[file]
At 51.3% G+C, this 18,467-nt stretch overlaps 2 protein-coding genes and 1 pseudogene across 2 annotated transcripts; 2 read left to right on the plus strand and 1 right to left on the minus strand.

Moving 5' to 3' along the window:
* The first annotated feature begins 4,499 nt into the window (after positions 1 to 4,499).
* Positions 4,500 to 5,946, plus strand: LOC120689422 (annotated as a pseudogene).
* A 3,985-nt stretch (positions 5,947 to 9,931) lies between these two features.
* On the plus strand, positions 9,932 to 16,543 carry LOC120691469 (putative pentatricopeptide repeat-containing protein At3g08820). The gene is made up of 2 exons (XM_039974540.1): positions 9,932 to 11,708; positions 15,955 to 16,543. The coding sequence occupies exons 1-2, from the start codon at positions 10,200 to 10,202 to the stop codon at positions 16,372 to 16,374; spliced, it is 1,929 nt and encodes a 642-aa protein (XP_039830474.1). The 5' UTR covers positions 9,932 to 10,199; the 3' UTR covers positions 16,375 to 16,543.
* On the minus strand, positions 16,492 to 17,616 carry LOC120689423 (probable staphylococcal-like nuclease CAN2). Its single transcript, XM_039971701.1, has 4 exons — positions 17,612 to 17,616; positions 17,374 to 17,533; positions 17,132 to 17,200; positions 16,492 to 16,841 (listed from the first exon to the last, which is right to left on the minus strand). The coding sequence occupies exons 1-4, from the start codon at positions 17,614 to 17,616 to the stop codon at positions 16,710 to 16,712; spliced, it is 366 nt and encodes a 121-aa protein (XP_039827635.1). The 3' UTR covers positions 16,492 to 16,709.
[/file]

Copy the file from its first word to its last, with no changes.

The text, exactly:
At 51.3% G+C, this 18,467-nt stretch overlaps 2 protein-coding genes and 1 pseudogene across 2 annotated transcripts; 2 read left to right on the plus strand and 1 right to left on the minus strand.

Moving 5' to 3' along the window:
* The first annotated feature begins 4,499 nt into the window (after positions 1 to 4,499).
* Positions 4,500 to 5,946, plus strand: LOC120689422 (annotated as a pseudogene).
* A 3,985-nt stretch (positions 5,947 to 9,931) lies between these two features.
* On the plus strand, positions 9,932 to 16,543 carry LOC120691469 (putative pentatricopeptide repeat-containing protein At3g08820). The gene is made up of 2 exons (XM_039974540.1): positions 9,932 to 11,708; positions 15,955 to 16,543. The coding sequence occupies exons 1-2, from the start codon at positions 10,200 to 10,202 to the stop codon at positions 16,372 to 16,374; spliced, it is 1,929 nt and encodes a 642-aa protein (XP_039830474.1). The 5' UTR covers positions 9,932 to 10,199; the 3' UTR covers positions 16,375 to 16,543.
* On the minus strand, positions 16,492 to 17,616 carry LOC120689423 (probable staphylococcal-like nuclease CAN2). Its single transcript, XM_039971701.1, has 4 exons — positions 17,612 to 17,616; positions 17,374 to 17,533; positions 17,132 to 17,200; positions 16,492 to 16,841 (listed from the first exon to the last, which is right to left on the minus strand). The coding sequence occupies exons 1-4, from the start codon at positions 17,614 to 17,616 to the stop codon at positions 16,710 to 16,712; spliced, it is 366 nt and encodes a 121-aa protein (XP_039827635.1). The 3' UTR covers positions 16,492 to 16,709.